A New Gold Standard in Advanced Hodgkin’s Disease?

A New Gold Standard in Advanced Hodgkin’s Disease?

LUGANO, Switzerland—Dose-escalated BEACOPP chemotherapy (bleomycin, etoposide, Adriamycin [doxorubicin], cyclophosphamide, Oncovin [vincristine], procarbazine, and prednisone) with growth factor support boosts survival in patients with advanced Hodgkin’s disease, according to the fourth interim analysis of the German Hodgkin’s Lymphoma Study Group’s (GHSG) HD9 trial.

“We all made a mistake in using MOPP-ABVD[mechlorethamine, Oncovin, procarbazine, and prednisone plus Adriamycin, bleomycin, vindesine, and dacarbazine] or COPP-ABVD as a gold standard for 20 years,” Dr. Volker Diehl, of the University of Cologne, reported at the VII International Conference on Malignant Lymphoma.

Those regimens, he said, “allowed the malignant cells to develop resistance because we used doxorubicin only on days 29 and 43, yielding 3-year disease-free survival rates of only 55% to 60%.” The 21-day BEACOPP regimen, Dr. Diehl said, addresses these shortcomings through dose intensification and the substitution of etoposide for vinblastine and dacarbazine.

GHSG investigators at more than 350 centers enrolled more than 1,300 previously untreated patients with either stage IIB-IIIA disease associated with risk factors or stage IIIB-IV disease. HD9 study participants were randomized to four cycles of COPP plus ABVD, or eight cycles of a standard BEACOPP regimen, or eight cycles of dose-escalated BEACOPP.

In the dose-escalated regimen, the doses of cyclophosphamide, etoposide, and doxorubicin were increased by 192%, 200%, and 140%, respectively, and G-CSF (Neupogen) was administered starting on day 8 to bolster the leukocyte count. After completing chemotherapy, patients received radiotherapy for bulky and residual disease.

Significantly inferior results among patients receiving COPP-ABVD forced the premature termination of this study arm, Dr. Diehl noted. The complete remission rate reached 83% in the COPP-ABVD group, 88% in patients assigned to standard BEACOPP, and 96% in those treated with dose-escalated BEACOPP. The proportions of patients with progressive disease were 12% with COPP-ABVD, 8% with standard BEACOPP, and only 2% with escalated BEACOPP.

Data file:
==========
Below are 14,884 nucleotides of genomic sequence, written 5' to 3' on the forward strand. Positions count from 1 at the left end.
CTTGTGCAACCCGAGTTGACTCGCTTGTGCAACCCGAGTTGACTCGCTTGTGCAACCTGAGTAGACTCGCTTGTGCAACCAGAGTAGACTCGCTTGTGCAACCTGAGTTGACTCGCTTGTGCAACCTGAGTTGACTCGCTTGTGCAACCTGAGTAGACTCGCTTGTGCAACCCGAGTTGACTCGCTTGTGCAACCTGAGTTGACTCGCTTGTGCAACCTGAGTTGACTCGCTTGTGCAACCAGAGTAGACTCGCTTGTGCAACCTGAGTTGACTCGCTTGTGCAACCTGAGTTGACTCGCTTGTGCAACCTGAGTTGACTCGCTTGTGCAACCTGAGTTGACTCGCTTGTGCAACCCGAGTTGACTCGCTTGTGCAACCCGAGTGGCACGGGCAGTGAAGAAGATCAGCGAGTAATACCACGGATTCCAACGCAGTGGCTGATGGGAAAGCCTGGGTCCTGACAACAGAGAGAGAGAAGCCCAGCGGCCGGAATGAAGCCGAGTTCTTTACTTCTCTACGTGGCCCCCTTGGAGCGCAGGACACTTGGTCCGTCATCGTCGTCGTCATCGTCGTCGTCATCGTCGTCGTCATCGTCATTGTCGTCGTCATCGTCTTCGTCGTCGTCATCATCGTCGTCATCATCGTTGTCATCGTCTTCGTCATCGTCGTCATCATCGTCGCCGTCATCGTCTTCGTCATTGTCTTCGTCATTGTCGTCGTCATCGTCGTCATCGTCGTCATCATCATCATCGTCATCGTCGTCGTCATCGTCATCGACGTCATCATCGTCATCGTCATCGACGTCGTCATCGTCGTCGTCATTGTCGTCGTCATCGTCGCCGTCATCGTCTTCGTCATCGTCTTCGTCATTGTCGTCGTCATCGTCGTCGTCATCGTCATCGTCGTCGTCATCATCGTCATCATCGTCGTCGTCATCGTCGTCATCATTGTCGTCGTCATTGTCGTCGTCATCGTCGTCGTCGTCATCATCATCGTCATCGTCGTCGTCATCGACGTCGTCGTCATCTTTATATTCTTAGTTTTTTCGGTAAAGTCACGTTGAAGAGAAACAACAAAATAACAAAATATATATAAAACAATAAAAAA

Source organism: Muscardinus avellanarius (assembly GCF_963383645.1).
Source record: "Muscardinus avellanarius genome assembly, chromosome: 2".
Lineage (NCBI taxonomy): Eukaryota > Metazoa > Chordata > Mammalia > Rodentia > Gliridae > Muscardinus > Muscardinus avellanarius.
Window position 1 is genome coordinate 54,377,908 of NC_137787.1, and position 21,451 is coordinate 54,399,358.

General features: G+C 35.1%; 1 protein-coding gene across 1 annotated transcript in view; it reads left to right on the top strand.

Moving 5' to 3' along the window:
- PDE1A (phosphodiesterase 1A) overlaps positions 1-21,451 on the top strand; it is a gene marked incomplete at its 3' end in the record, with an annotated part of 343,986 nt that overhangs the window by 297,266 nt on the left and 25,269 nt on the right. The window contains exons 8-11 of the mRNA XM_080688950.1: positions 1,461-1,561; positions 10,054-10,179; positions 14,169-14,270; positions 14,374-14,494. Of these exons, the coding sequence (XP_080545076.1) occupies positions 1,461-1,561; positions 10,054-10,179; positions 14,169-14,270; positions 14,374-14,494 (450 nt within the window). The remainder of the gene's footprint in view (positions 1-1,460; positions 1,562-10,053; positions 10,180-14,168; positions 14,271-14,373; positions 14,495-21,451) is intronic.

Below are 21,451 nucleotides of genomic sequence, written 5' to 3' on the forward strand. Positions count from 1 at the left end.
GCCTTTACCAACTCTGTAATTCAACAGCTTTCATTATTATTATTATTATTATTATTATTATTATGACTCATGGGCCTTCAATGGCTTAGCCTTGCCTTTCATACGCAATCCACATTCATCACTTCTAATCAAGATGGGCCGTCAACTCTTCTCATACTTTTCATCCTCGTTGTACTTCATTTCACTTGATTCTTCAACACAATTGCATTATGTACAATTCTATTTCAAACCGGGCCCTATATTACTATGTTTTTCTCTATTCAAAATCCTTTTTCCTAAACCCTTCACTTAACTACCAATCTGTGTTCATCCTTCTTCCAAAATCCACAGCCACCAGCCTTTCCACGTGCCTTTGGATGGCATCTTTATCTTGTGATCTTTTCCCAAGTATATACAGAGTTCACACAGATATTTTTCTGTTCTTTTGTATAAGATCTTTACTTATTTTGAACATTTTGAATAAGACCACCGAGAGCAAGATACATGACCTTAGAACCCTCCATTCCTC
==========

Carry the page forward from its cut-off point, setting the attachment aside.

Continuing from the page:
Dr. Diehl reported 3-year freedom from failure rates of 69% with COPP-ABVD, 79% with standard BEACOPP, and 88% with escalated BEACOPP. Overall 3-year survival was 86% in the COPP-ABVD arm, 90% with standard BEACOPP, and 91% with escalated BEACOPP.

The gains afforded by the more aggressive BEACOPP regimen were not without their price. Leukopenia, thrombocytopenia, and anemia (but not infection) were significantly more common with dose-escalated BEACOPP than with the other two study regimens. Nevertheless, the higher incidence of side effects did not translate into greater treatment-related mortality.

“When you calculate the long-term benefit of escalated BEACOPP vs standard BEACOPP, taking into account the loss of benefit through toxicity from primary and salvage treatment and from secondary malignancies, you still come up with an advantage of 5.7% for dose escalation,” Dr. Diehl said. On the basis of known prognostic factors, the GHSG was unable to define a high-risk group that would benefit particularly from intensive BEACOPP therapy.

“We think the possible mechanisms for better results are time intensification, dose intensification, and the addition of etoposide,” Dr. Diehl said. He also suggested the possibility of synergism among cyclophosphamide, etoposide, and doxorubicin given during the first 3 days of each cycle.

The Next Step

The next step for the GHSG is trial HD12, which is attempting to determine whether eight courses of dose-escalated BEACOPP followed by radiotherapy (as used in HD9) might represent overtreat-ment. HD12 enrollees are being randomized to either eight courses of escalated BEACOPP or four courses of escalated BEACOPP followed by four courses of standard BEACOPP. A second randomization will assign patients who have completed chemotherapy to receive 30 Gy of irradiation or no further treatment.

“We hopefully will have less acute and long-term toxicity,” Dr. Diehl said, adding that HD12 has already recruited 200 patients in the past 6 months.

Still another GHSG strategy is to assess the impact of compressing the escalated BEACOPP regimen into a 14-day cycle. A pilot study involving 98 patients has shown that the efficacy and toxicity of the 14-day regimen are exactly intermediate between 21-day standard BEACOPP and 21-day dose-escalated BEACOPP.

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